Veterinary care regulations state that a system may be established for the medical care of retired working dogs, but such regulations prohibit federal funding. American Humane Association instead called on the private sector to embrace the health and well-being of these retired hero dogs by funding a veterinary care program with American Humane Association. American Humane Association again calls on the private sector for a privately funded primary veterinary care system for these war dogs (specialty veterinary care was secured through a generous gift by Red Bank Hospital System after our last Capitol Hill visit). There is no legislative impact, but our ongoing call to action continues to the private sector for primary veterinary care.
Legislative Impact: Matty’s Wish
- Military and contract working dogs shall be retired in the United States, unless their former handler is overseas and wishes to adopt. This language should be clarified in the National Defense Authorization Act.
National Defense Authorization Act:
- All military and contract working dogs shall be retired in the United States.
- Ref. NDAA Sec 371, the insertion of subsection (f) addresses the issue that “the Secretary may transfer the dog.” The intent here is to do away with the “may” language and replace with “shall” transfer the dogs to the U.S. or the adopting handler’s location, should he/she decide to remain near their base in a foreign country. Dogs who are not adopted by their handler or deemed fit for adoption should returned to the U.S. so they are not left overseas, as former handlers and veterans may be ideal to provide forever loving homes.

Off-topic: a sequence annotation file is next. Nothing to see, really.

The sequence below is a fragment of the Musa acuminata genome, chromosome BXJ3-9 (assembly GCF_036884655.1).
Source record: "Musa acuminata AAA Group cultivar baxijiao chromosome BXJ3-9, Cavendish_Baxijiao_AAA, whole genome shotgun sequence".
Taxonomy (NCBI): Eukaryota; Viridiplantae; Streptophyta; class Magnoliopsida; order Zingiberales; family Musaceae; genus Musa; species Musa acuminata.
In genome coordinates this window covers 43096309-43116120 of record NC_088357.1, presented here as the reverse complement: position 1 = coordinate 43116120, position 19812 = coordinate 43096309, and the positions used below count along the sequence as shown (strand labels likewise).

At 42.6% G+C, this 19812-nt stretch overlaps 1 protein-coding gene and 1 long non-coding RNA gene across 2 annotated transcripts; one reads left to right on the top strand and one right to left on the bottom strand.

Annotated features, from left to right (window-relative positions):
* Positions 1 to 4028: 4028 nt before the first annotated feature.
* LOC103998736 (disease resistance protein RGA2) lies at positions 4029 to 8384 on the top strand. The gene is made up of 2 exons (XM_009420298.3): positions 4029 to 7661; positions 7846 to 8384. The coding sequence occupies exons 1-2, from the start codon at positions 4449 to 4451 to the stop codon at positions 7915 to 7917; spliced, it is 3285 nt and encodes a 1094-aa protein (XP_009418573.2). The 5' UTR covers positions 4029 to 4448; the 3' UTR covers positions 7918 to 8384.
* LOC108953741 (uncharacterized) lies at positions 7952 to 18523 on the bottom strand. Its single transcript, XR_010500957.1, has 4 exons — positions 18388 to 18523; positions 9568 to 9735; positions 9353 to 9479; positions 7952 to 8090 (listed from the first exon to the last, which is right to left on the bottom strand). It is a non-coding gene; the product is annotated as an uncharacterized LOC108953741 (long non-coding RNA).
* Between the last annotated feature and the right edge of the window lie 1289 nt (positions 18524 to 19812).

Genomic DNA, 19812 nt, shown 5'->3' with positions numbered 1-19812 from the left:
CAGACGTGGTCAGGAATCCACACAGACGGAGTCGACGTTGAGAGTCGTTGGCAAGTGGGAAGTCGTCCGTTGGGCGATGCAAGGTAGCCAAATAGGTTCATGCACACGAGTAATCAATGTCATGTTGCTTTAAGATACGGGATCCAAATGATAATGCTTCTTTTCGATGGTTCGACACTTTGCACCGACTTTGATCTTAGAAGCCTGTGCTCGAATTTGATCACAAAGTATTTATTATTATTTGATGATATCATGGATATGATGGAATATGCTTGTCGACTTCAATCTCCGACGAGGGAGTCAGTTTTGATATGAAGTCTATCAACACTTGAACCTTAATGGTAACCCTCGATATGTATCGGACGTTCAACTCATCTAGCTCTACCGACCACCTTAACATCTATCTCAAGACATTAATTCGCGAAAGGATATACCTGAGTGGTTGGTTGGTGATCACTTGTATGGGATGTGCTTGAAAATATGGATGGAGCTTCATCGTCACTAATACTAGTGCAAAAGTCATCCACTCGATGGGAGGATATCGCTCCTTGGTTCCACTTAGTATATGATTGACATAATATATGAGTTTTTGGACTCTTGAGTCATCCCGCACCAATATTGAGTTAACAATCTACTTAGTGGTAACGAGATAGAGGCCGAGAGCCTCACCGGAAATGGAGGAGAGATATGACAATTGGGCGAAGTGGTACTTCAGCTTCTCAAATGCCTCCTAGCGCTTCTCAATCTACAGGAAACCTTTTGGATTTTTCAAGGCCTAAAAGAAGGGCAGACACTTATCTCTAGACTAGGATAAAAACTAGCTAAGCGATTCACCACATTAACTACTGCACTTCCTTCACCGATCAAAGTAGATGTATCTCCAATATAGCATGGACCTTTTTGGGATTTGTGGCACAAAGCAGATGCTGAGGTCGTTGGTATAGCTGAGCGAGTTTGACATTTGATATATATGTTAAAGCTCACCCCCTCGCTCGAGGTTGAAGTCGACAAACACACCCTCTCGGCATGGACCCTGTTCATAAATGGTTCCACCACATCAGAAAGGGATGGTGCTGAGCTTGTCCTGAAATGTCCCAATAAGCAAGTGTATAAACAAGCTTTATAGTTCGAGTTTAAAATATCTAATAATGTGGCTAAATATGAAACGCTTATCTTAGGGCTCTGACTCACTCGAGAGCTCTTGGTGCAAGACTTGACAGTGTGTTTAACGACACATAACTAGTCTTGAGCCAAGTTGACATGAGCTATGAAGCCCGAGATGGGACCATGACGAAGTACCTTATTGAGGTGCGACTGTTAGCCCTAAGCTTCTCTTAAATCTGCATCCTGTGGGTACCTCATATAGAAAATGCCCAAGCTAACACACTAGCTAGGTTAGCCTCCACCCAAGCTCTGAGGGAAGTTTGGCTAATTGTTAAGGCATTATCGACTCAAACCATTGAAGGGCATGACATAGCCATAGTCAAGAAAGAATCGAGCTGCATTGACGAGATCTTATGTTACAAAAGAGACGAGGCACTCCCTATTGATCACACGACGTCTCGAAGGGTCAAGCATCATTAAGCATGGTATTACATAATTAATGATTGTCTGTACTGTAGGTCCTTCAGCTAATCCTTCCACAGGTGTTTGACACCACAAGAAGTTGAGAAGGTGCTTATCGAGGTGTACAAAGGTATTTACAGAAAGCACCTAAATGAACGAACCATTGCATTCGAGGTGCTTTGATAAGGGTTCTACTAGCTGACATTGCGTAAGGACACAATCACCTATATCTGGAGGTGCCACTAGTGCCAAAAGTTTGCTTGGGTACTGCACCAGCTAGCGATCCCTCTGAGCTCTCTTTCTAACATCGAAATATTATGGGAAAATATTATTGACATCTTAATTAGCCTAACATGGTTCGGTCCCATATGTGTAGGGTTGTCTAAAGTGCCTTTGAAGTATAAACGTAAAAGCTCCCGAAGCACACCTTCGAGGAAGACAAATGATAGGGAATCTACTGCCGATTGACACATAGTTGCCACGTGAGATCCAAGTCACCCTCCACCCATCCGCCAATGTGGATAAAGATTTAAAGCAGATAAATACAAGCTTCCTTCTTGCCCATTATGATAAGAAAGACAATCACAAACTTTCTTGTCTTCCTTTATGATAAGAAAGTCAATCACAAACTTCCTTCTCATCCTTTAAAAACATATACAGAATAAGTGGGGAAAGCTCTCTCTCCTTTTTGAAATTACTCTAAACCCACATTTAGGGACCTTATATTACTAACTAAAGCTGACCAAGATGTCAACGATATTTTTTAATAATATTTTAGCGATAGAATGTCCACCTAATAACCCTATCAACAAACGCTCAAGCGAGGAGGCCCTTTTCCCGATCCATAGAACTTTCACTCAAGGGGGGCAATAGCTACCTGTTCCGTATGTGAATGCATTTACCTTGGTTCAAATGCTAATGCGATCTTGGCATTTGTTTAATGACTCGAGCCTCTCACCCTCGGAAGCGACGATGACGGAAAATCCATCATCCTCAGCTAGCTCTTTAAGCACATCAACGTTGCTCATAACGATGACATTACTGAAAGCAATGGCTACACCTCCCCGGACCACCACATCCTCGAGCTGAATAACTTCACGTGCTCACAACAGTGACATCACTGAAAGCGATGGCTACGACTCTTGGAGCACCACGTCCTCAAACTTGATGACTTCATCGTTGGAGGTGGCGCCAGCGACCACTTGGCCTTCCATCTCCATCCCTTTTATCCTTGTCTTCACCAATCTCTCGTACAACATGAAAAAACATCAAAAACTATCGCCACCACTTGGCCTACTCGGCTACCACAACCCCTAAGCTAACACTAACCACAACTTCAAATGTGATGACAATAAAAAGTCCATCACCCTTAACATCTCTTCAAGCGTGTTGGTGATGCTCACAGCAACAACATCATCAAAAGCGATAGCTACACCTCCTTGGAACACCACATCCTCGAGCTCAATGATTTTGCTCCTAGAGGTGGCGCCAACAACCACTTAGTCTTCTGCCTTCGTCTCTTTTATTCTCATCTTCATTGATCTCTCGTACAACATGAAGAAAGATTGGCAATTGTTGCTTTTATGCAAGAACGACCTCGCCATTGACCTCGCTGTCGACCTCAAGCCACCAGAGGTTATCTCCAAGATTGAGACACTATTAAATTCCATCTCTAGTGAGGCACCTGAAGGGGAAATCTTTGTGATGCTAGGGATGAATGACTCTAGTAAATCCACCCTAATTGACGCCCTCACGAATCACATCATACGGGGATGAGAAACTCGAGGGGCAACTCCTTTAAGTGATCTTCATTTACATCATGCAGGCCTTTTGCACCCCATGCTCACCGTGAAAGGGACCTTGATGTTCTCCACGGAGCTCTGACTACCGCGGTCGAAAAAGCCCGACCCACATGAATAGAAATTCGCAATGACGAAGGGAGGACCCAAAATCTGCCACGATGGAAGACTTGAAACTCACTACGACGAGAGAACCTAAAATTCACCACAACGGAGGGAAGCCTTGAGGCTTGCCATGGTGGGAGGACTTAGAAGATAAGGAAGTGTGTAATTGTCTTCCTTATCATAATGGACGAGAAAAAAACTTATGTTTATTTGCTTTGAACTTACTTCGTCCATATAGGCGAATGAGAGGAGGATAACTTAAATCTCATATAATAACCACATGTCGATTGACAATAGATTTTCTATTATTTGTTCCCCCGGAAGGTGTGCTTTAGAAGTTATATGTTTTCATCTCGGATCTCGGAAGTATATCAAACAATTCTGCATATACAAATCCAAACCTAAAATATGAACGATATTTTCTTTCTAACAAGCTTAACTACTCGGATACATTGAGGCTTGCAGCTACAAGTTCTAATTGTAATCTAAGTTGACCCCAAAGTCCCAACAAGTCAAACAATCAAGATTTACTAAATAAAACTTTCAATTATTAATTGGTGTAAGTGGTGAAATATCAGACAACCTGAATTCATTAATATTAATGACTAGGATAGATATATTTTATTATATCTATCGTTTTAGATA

- Obviously, the language can be written such that, if a handler is stationed at a foreign base and decides to remain near that base, the dog does not have to be returned to the U.S. and the adoption may occur at the foreign base.
- Legislation should provide for better oversight and standards of operation for the K-9 contractors impacting the lives of the contract working dogs. In cases of the general sale or adoption of MWDs or CWDs by the military or contractors, veterans and their families should be given priority. This language can be included in the National Defense Authorization Act, or offered through contractual requirements.
While we know that these issues need to be worked through from a legislative perspective, we also know that these combat dogs, regardless of how they are classified, as military or contract working dogs, save the lives of our servicemen and servicewomen – and as with their human counterparts, they often suffer from the invisible wounds of war, PTS. These canine battle buddies are in need of a safe, forever loving home for their retirement, and there is no better home than that of their former handler or the larger veteran community.
It’s about healing on both ends of the leash – and the power of the human-animal bond.